"McConney said NetApp examined buying a flash array startup but rejected all potential candidates because of the architectural imitations of their systems"
Ty McConney is a NetApp corporate veep for flash solutions, handling its EF flash array, all-flash fabric-attached storage (FAS) and FlashRay. We sat down at a press meeting and grilled him about all-flash arrays (AFAs) from NetApp. NetApp does have some AFA product overlap but, in McConney's words, "we'd rather have products …
Reading this, I can't help but think that NetApp is tap-dancing and trying to figure out how to position this thing. First, the comment that FlashRay *might* have HA clustering sometime in the future is a red-flag that indicates its not fully developed and has long way to go. Which may explain why they're touting the use of TLC flash for a slower/cheaper platform for ONTAP replication. Who cares if it's a single controller if its just a backup/replication tier? At least they can start selling it and try and convince analysts this is what it was designed to do. NetApp is masterful in convincing analysts that everything it does was "by design" and well thought out. Emperor Palpatine could learn a thing or two from NetApp on how to sound like you have vision and foresight.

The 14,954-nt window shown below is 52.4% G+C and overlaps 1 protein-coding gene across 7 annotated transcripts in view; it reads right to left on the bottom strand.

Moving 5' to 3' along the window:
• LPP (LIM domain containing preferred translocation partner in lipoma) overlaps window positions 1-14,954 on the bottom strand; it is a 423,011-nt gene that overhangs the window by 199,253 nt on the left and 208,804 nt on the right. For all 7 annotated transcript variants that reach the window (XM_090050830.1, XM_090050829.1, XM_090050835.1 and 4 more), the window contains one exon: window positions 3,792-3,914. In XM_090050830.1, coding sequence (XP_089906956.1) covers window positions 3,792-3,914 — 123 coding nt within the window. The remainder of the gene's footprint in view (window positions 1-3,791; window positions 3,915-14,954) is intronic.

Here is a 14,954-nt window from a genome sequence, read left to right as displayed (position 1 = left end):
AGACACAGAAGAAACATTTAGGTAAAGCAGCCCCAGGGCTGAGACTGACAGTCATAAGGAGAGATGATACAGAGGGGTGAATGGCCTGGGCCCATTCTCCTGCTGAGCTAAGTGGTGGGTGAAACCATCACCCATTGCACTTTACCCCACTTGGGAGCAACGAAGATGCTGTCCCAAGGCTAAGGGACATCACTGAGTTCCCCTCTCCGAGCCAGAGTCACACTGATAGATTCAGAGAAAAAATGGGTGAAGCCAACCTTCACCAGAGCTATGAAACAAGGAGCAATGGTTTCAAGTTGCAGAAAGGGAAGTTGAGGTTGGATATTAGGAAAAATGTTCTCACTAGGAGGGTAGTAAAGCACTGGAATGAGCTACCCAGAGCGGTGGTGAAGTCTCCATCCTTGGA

However, Ty goes on to state it will absolutely compete with Pure and XtremeIO. That implies it will be HA, user faster MLC flash, and have higher performance. ONTAP integration is only going to get in the way of that.
So, for now, I'm still not buying this deranged story. Only time will tell what FlashRay is actually designed to do.